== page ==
In 2023, Meta and TikTok witnessed a surge in demands from the Malaysian government to eliminate content, as revealed by data released by both platforms. This spike in requests occurred amid growing concerns about online content and its alignment with local regulations.
Since assuming office in November 2022, the administration led by Prime Minister Anwar Ibrahim, known for its reformist stance, faced criticism for allegedly deviating from its commitment to safeguarding freedom of speech. Despite these accusations, the government has refuted claims of suppressing dissent online, asserting its aim to control contentious posts touching on sensitive subjects such as race, religion, and royalty.
Data from Meta’s Transparency Report for the first half of 2023 disclosed that approximately 3,100 pages and posts on Facebook and Instagram were restricted in Malaysia due to reported violations of local laws. This figure marked a sixfold increase from the previous reporting period and represented the highest recorded since 2017.
Malaysia’s communications regulator defended its actions, stating that content removal efforts aimed to safeguard users from escalating online risks rather than stifling diverse opinions. During the period from July 2022 to June 2023, Meta reported restricting access to over 3,500 items in response to requests from Malaysian regulatory bodies, encompassing various content violations including criticisms of the government, illegal gambling, hate speech, divisive content, bullying, and financial scams.
TikTok, in its corresponding report, detailed 340 government requests in the first half of 2023 to remove or limit content, impacting 890 posts and accounts. With 815 instances of content removal due to local law violations or community guideline breaches, this marked a substantial increase compared to the prior reporting period.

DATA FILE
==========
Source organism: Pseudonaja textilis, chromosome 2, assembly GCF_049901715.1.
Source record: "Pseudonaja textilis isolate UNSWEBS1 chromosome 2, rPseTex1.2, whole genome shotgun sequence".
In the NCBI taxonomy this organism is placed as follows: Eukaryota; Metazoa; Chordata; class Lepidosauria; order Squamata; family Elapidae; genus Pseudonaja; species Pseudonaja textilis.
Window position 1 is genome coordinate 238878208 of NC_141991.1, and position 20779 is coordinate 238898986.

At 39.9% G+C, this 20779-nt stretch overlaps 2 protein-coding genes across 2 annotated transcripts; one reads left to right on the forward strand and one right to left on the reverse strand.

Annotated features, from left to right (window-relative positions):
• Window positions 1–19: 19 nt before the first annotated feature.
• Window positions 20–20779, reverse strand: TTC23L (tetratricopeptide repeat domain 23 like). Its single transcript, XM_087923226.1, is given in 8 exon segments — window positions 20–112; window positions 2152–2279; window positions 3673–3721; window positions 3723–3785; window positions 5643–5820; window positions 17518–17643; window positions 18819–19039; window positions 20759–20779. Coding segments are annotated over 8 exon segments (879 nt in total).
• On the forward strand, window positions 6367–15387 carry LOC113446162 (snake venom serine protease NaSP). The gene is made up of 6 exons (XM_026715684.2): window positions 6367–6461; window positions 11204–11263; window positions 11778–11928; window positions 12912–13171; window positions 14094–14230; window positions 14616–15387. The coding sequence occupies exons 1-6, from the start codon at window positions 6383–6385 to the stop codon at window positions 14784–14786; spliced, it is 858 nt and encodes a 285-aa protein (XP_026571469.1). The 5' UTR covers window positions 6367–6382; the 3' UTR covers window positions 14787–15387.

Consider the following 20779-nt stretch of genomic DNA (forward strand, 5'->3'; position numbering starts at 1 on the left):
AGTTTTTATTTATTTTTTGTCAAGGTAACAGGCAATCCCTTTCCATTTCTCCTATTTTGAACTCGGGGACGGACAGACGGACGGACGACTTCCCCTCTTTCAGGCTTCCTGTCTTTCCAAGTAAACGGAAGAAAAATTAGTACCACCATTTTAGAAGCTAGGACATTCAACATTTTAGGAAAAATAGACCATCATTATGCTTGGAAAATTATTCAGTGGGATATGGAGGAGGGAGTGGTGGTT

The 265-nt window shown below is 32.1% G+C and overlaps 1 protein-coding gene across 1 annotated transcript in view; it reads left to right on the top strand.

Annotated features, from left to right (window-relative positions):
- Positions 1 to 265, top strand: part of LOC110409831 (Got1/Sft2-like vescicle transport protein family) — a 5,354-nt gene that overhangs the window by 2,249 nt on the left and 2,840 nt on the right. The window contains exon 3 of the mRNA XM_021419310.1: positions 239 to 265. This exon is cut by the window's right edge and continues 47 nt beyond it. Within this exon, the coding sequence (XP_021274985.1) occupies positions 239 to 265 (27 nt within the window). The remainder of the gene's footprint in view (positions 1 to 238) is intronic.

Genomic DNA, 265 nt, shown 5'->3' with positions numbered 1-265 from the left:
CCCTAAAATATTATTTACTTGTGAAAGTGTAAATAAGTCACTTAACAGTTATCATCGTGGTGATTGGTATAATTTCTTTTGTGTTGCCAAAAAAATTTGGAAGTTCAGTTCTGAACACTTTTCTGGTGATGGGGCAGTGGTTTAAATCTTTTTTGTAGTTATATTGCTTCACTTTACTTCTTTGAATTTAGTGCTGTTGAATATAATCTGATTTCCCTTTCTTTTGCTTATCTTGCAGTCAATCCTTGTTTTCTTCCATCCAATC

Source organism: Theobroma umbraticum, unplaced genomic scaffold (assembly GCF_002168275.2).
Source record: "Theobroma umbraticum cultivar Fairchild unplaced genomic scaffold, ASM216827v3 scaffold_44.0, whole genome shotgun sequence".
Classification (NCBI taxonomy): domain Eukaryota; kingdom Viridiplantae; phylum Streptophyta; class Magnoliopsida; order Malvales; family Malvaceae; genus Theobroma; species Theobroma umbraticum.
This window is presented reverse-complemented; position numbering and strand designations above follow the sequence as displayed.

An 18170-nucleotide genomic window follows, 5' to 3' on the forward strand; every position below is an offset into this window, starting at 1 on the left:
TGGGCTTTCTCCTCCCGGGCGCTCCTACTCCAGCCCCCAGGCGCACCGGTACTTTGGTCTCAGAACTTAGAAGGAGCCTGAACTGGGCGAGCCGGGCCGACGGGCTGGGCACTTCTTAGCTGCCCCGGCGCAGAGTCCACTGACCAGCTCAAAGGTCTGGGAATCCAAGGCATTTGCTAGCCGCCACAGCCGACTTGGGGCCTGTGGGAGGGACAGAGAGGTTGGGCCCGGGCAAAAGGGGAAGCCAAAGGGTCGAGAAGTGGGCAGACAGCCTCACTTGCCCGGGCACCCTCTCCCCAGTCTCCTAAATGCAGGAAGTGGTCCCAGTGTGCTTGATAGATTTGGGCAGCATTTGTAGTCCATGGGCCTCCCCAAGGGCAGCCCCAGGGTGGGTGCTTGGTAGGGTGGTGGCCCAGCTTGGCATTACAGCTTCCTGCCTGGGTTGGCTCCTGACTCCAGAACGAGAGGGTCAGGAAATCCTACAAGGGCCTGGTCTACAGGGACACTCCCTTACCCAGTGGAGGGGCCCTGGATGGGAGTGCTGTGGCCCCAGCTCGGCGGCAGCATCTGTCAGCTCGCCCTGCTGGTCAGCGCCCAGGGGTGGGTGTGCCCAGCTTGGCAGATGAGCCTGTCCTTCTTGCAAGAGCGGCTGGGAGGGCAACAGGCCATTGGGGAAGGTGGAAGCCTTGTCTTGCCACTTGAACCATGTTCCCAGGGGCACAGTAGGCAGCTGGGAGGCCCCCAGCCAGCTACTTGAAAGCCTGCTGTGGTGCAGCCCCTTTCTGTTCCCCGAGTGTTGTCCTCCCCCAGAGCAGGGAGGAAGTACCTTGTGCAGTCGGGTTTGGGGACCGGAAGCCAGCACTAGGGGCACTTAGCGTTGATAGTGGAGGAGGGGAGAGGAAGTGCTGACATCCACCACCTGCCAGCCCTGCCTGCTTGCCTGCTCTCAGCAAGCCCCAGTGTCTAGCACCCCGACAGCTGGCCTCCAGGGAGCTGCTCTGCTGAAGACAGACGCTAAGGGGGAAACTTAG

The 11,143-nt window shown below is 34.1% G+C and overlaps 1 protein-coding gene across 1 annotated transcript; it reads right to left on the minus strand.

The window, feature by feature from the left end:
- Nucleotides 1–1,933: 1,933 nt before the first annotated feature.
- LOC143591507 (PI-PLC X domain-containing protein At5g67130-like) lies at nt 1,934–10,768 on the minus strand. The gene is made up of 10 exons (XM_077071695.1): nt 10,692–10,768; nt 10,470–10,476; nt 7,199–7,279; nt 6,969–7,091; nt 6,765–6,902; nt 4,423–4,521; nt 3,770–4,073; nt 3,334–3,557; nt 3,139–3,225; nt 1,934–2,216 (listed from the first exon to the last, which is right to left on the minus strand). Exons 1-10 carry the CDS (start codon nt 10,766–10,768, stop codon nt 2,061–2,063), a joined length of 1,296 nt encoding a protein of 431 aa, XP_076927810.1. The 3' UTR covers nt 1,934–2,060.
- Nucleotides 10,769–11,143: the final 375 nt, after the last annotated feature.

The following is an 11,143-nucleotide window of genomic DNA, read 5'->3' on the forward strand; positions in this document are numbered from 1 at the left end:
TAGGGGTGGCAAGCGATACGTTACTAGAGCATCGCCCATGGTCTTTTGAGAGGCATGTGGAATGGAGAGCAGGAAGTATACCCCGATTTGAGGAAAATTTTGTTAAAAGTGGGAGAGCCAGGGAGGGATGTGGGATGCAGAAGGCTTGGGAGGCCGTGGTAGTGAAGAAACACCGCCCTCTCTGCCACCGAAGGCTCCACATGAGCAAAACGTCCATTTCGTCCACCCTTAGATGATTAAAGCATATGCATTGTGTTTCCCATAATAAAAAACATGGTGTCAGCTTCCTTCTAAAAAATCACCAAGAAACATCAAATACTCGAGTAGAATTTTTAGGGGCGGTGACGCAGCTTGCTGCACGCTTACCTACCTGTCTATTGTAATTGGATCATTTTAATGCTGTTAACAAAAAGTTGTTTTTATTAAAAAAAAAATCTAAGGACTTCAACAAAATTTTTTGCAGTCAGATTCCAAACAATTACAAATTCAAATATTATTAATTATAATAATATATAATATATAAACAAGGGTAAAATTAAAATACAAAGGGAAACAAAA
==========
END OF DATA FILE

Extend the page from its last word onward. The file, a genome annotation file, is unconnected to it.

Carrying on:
The Malaysian Communications and Multimedia Commission observed a drastic surge in harmful content on social media platforms, escalating from 1,019 to 25,642 incidents in 2023, encompassing issues like scams, illegal activities, fake news, and hate speech. However, specifics regarding the platforms hosting these allegedly harmful contents weren’t provided.
In response to accusations of targeting critical content, Communications Minister Fahmi Fadzil clarified that the regulator primarily responded to complaints from regular users and denied any personal involvement in targeting critical posts about him. Malaysia’s sensitivity towards race, religion, and its laws against seditious remarks or insults towards the monarchy adds complexity to the content moderation landscape.
While concerns over content regulation and removal persist, free speech advocacy groups, including Article 19, criticized the removal of critical posts, warning against the potential suppression of legitimate free speech and expression. Nalini Elumalai, Article 19’s senior Malaysia program officer, emphasized the importance of allowing critical expression on social issues, public figures, and government institutions.